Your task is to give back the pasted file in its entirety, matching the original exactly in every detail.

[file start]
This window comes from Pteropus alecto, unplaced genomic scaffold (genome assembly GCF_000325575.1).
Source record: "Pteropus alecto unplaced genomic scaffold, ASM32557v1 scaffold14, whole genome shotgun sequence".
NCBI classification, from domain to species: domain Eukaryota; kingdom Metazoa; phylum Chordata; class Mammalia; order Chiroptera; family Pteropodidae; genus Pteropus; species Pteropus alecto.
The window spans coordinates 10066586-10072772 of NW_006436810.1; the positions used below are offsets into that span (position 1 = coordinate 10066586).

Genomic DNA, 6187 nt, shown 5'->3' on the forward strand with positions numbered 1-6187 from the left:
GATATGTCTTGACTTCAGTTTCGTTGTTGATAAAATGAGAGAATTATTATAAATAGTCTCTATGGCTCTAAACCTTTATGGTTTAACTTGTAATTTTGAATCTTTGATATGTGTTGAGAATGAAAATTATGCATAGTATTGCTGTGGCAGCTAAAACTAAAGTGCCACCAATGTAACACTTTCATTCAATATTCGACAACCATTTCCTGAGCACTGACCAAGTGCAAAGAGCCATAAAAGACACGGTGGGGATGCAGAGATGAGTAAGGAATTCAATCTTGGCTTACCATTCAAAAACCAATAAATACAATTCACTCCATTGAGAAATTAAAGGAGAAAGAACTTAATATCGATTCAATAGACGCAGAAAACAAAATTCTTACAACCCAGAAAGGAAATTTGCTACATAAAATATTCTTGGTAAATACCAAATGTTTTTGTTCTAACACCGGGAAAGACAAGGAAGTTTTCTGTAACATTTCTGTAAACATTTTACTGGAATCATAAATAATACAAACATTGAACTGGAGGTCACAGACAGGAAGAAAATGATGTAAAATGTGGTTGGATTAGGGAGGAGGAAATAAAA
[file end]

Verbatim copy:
This window comes from Pteropus alecto, unplaced genomic scaffold (genome assembly GCF_000325575.1).
Source record: "Pteropus alecto unplaced genomic scaffold, ASM32557v1 scaffold14, whole genome shotgun sequence".
NCBI classification, from domain to species: domain Eukaryota; kingdom Metazoa; phylum Chordata; class Mammalia; order Chiroptera; family Pteropodidae; genus Pteropus; species Pteropus alecto.
The window spans coordinates 10066586-10072772 of NW_006436810.1; the positions used below are offsets into that span (position 1 = coordinate 10066586).

Genomic DNA, 6187 nt, shown 5'->3' on the forward strand with positions numbered 1-6187 from the left:
GATATGTCTTGACTTCAGTTTCGTTGTTGATAAAATGAGAGAATTATTATAAATAGTCTCTATGGCTCTAAACCTTTATGGTTTAACTTGTAATTTTGAATCTTTGATATGTGTTGAGAATGAAAATTATGCATAGTATTGCTGTGGCAGCTAAAACTAAAGTGCCACCAATGTAACACTTTCATTCAATATTCGACAACCATTTCCTGAGCACTGACCAAGTGCAAAGAGCCATAAAAGACACGGTGGGGATGCAGAGATGAGTAAGGAATTCAATCTTGGCTTACCATTCAAAAACCAATAAATACAATTCACTCCATTGAGAAATTAAAGGAGAAAGAACTTAATATCGATTCAATAGACGCAGAAAACAAAATTCTTACAACCCAGAAAGGAAATTTGCTACATAAAATATTCTTGGTAAATACCAAATGTTTTTGTTCTAACACCGGGAAAGACAAGGAAGTTTTCTGTAACATTTCTGTAAACATTTTACTGGAATCATAAATAATACAAACATTGAACTGGAGGTCACAGACAGGAAGAAAATGATGTAAAATGTGGTTGGATTAGGGAGGAGGAAATAAAA